Hey guys, I'm concerned with bounding the following sum of gauss sums from above $$\sum_{p\leq x}~{\frac{1}{(p1)^2}}\sum_{m=1}^{p1}~\sum_{\chi~(p)}~\sum_{a=1}^{p1}{~\chi^m(a)e\left(\frac{a}{p}\right)},$$ where $p$ runs through the primes $\leq x$, $\chi$ runs through the multiplicative characters modulo $p$ and $e\left(\frac{a}{p}\right)=\exp\left(\frac{2\pi ia}{p}\right)$. By using orthogonality relations of characters one gets $$\sum_{m=1}^{p1}~\sum_{\chi~(p)}~\sum_{a=1}^{p1}{~\chi^m(a)e\left(\frac{a}{p}\right)}=(p1)\sum_{a=1}^{p1}~{e\left(\frac{a}{p}\right)\frac{p1}{ord_pa}},$$ where $ord_pa$ denotes the multiplicative order of $a$ modulo $p$. The right side can be bounded trivially by $$(p1)\sum_{a=1}^{p1}~{\frac{p1}{ord_pa}}=(p1)^2\sum_{d\mid p1}{\frac{\varphi(d)}{d}},$$ $\varphi(d)$ denoting Euler's totient function. Using $\varphi(n)\leq n$ one gets the estimate $$\left\sum_{p\leq x}~{\frac{1}{(p1)^2}}\sum_{m=1}^{p1}~\sum_{\chi~(p)}~\sum_{a=1}^{p1}{~\chi^m(a)e\left(\frac{a}{p}\right)}\right\leq\sum_{p\leq x}{\tau(p1)},$$ where $\tau(n)$ is the number of divisors of $n$. The latter sum can be shown to be asymptotically equivalent to a positive constant times $x$. I would like to know if there is a way to show that the sum is $o(x)$.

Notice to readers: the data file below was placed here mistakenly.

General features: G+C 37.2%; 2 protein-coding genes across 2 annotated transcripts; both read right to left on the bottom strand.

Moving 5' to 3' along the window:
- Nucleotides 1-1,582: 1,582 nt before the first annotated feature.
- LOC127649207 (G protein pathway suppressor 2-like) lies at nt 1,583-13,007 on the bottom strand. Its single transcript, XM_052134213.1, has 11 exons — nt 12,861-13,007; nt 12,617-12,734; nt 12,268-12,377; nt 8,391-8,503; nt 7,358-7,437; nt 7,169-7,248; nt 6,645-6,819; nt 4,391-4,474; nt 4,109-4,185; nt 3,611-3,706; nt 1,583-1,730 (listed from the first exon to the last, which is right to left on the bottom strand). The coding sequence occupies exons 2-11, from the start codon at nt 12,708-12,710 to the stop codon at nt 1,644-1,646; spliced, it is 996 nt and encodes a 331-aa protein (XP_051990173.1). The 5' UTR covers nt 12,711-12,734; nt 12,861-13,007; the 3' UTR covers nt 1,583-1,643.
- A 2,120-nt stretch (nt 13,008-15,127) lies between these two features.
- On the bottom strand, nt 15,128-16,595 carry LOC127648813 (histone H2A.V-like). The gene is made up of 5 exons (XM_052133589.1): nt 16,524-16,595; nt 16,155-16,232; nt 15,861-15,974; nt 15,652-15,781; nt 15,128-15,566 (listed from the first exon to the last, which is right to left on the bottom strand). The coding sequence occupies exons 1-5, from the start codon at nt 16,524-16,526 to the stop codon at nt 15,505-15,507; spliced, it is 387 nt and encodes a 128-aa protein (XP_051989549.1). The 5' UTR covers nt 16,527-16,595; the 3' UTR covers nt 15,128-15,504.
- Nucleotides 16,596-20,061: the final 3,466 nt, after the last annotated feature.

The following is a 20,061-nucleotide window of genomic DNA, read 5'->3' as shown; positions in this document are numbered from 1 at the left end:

2 Answers
There should be a bunch of cancellation. Here is an idea. You need to relate your sums $\sum_a e(a/p)/ord_p a$ to the sums $\sum_{ord_p a  m} e(a/p)/m$. Now, if $mr = p1$,
$\sum_{ord_p a  m} e(a/p) = (1/r)\sum_{n=1}^{p1} e(n^r/p) = O(p^{1/2})$
by the Weil bound. This will deal with the elements of large order, I believe. There is work to do, but this should get you going.
This is a comment rather than an answer, but it is too long. Let $g$ be some generator of the multiplicative group. Then
$$\sum_{a=1}^{p1}e\left(\frac{a}{p}\right)\frac{p1}{ord_{p}a}=\sum_{k=1}^{p1}e\left(\frac{g^{k}}{p}\right)\gcd,\left(p1,k\right).$$
Rearranging yields $$\sum_{dp1} \phi(d) \sum_{k\leq\frac{p1}{d}}e\left(\frac{g^{dk}}{p}\right) $$ so that the entire sum is $$\sum_{p\leq x}\frac{1}{p1}\sum_{dp1}\phi(d)\sum_{k\leq\frac{p1}{d}}e\left(\frac{g^{dk}}{p}\right).$$
My hope in posting this is that there are existing bounds on sums of the form $\sum_{k\leq\frac{p1}{d}}e\left(\frac{g^{dk}}{p}\right)$. It might be strange to deal with, as it is a sum over elements chosen for their multiplicative properties. Essentially, we would need a theorem regarding how these multiplicative elements are distributed among the residue classes, and that it cannot be "too far from uniform".

2$\begingroup$ You should look at Bourgain et al's recent work on exponential sums over small multiplicative subgroups. One exposition I found is math.kth.se/~kurlberg/eprints/short_expsum . $\endgroup$ Sep 21, 2011 at 22:01